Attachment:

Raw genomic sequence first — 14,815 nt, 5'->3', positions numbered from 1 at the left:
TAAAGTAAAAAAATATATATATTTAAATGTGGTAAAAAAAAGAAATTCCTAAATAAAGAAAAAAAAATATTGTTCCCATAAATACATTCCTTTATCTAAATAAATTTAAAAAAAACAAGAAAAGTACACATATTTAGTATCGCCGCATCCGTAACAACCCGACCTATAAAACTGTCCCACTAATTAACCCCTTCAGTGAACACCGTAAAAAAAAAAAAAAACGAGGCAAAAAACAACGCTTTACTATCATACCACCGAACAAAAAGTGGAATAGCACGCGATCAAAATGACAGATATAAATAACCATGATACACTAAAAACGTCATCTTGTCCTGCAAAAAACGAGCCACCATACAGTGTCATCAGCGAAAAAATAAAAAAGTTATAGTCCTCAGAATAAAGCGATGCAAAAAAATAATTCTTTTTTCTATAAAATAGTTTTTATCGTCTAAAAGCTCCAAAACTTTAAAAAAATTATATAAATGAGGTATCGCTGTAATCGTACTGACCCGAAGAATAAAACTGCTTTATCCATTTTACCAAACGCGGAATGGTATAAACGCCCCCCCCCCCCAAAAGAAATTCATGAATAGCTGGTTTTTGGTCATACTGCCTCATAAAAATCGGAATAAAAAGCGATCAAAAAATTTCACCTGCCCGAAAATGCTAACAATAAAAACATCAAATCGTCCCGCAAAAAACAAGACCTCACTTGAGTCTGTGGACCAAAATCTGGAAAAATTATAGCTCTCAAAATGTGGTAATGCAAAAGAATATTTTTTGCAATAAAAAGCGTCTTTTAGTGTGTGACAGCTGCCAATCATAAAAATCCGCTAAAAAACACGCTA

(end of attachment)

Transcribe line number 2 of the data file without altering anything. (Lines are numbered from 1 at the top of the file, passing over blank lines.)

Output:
TAAAGTAAAAAAATATATATATTTAAATGTGGTAAAAAAAAGAAATTCCTAAATAAAGAAAAAAAAATATTGTTCCCATAAATACATTCCTTTATCTAAATAAATTTAAAAAAAACAAGAAAAGTACACATATTTAGTATCGCCGCATCCGTAACAACCCGACCTATAAAACTGTCCCACTAATTAACCCCTTCAGTGAACACCGTAAAAAAAAAAAAAAACGAGGCAAAAAACAACGCTTTACTATCATACCACCGAACAAAAAGTGGAATAGCACGCGATCAAAATGACAGATATAAATAACCATGATACACTAAAAACGTCATCTTGTCCTGCAAAAAACGAGCCACCATACAGTGTCATCAGCGAAAAAATAAAAAAGTTATAGTCCTCAGAATAAAGCGATGCAAAAAAATAATTCTTTTTTCTATAAAATAGTTTTTATCGTCTAAAAGCTCCAAAACTTTAAAAAAATTATATAAATGAGGTATCGCTGTAATCGTACTGACCCGAAGAATAAAACTGCTTTATCCATTTTACCAAACGCGGAATGGTATAAACGCCCCCCCCCCCCAAAAGAAATTCATGAATAGCTGGTTTTTGGTCATACTGCCTCATAAAAATCGGAATAAAAAGCGATCAAAAAATTTCACCTGCCCGAAAATGCTAACAATAAAAACATCAAATCGTCCCGCAAAAAACAAGACCTCACTTGAGTCTGTGGACCAAAATCTGGAAAAATTATAGCTCTCAAAATGTGGTAATGCAAAAGAATATTTTTTGCAATAAAAAGCGTCTTTTAGTGTGTGACAGCTGCCAATCATAAAAATCCGCTAAAAAACACGCTA